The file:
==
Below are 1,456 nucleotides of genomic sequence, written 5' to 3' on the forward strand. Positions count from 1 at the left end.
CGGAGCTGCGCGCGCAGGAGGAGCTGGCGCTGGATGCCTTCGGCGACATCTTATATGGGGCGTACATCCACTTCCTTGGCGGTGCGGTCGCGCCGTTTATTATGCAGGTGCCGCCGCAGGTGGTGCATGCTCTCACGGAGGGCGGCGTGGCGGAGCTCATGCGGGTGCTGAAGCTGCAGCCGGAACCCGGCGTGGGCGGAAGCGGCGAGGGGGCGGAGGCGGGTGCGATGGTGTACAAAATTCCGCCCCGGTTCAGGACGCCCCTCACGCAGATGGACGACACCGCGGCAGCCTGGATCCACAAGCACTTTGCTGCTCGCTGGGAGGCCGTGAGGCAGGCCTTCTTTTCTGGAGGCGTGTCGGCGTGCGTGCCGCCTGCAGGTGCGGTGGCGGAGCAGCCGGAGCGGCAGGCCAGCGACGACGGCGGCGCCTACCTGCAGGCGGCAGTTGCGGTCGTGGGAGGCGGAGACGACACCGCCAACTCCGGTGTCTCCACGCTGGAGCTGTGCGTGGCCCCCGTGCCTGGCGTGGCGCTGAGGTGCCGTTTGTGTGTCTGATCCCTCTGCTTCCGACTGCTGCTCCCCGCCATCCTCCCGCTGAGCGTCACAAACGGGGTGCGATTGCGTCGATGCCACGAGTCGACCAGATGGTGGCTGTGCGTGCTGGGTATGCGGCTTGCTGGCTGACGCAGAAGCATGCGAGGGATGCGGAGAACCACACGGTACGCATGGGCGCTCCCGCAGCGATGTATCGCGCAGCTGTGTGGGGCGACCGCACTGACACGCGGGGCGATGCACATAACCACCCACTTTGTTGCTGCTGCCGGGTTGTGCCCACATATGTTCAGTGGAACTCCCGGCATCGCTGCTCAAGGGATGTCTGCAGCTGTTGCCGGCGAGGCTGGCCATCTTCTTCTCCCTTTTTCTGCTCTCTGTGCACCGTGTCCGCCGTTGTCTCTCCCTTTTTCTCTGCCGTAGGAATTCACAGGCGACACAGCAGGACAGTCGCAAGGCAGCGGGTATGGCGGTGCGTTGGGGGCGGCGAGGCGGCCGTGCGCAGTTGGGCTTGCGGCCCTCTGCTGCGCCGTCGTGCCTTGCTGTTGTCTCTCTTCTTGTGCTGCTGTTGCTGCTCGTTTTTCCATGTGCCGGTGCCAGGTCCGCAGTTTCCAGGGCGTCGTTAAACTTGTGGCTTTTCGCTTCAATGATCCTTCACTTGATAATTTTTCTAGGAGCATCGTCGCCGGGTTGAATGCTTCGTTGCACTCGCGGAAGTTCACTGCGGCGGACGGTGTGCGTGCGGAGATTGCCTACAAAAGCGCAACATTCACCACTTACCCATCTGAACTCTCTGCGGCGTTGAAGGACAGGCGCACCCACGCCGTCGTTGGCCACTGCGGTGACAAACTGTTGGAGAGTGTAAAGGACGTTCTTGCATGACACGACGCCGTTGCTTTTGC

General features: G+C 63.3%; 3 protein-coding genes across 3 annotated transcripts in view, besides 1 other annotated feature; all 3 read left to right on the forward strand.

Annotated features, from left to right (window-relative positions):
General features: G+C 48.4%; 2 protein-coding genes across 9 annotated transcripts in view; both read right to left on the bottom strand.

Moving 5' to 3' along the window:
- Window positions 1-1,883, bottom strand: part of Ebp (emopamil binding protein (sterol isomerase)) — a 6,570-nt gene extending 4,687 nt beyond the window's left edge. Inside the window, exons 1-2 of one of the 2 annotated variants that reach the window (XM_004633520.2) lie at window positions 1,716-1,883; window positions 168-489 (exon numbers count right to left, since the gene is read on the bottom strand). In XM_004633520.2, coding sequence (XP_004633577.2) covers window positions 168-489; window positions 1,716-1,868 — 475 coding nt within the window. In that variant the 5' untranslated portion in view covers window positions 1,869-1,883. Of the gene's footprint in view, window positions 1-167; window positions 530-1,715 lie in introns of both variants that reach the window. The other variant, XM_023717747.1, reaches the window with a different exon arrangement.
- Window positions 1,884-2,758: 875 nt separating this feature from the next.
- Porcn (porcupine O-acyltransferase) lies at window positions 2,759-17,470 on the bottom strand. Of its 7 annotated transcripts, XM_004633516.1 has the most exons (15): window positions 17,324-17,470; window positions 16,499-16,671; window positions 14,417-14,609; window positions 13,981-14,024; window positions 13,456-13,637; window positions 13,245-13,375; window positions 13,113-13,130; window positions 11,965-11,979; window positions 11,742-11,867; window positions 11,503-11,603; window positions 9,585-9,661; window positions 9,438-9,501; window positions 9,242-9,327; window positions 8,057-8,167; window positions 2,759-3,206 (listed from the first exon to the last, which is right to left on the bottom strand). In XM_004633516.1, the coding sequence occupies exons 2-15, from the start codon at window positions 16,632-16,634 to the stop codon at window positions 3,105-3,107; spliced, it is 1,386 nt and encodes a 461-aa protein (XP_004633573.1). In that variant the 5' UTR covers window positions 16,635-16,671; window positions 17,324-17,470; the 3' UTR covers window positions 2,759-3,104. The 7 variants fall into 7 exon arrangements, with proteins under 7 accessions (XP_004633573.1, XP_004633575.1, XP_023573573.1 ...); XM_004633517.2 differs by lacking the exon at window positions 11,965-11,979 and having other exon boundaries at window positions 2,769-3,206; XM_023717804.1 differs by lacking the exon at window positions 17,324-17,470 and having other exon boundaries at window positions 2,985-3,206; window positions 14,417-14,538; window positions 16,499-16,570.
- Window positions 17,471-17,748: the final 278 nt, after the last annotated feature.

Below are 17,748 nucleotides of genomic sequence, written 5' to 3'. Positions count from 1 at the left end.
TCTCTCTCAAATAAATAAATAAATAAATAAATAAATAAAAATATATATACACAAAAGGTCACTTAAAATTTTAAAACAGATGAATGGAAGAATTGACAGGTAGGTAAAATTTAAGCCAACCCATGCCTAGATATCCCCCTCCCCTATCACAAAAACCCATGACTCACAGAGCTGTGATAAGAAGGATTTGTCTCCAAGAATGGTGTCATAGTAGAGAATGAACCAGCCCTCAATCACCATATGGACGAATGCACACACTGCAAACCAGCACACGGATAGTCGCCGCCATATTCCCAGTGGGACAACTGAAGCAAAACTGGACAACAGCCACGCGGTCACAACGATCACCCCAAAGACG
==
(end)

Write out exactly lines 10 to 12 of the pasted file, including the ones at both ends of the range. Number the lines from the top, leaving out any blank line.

- Window positions 17,471-17,748: the final 278 nt, after the last annotated feature.

Below are 17,748 nucleotides of genomic sequence, written 5' to 3'. Positions count from 1 at the left end.
TCTCTCTCAAATAAATAAATAAATAAATAAATAAATAAAAATATATATACACAAAAGGTCACTTAAAATTTTAAAACAGATGAATGGAAGAATTGACAGGTAGGTAAAATTTAAGCCAACCCATGCCTAGATATCCCCCTCCCCTATCACAAAAACCCATGACTCACAGAGCTGTGATAAGAAGGATTTGTCTCCAAGAATGGTGTCATAGTAGAGAATGAACCAGCCCTCAATCACCATATGGACGAATGCACACACTGCAAACCAGCACACGGATAGTCGCCGCCATATTCCCAGTGGGACAACTGAAGCAAAACTGGACAACAGCCACGCGGTCACAACGATCACCCCAAAGACG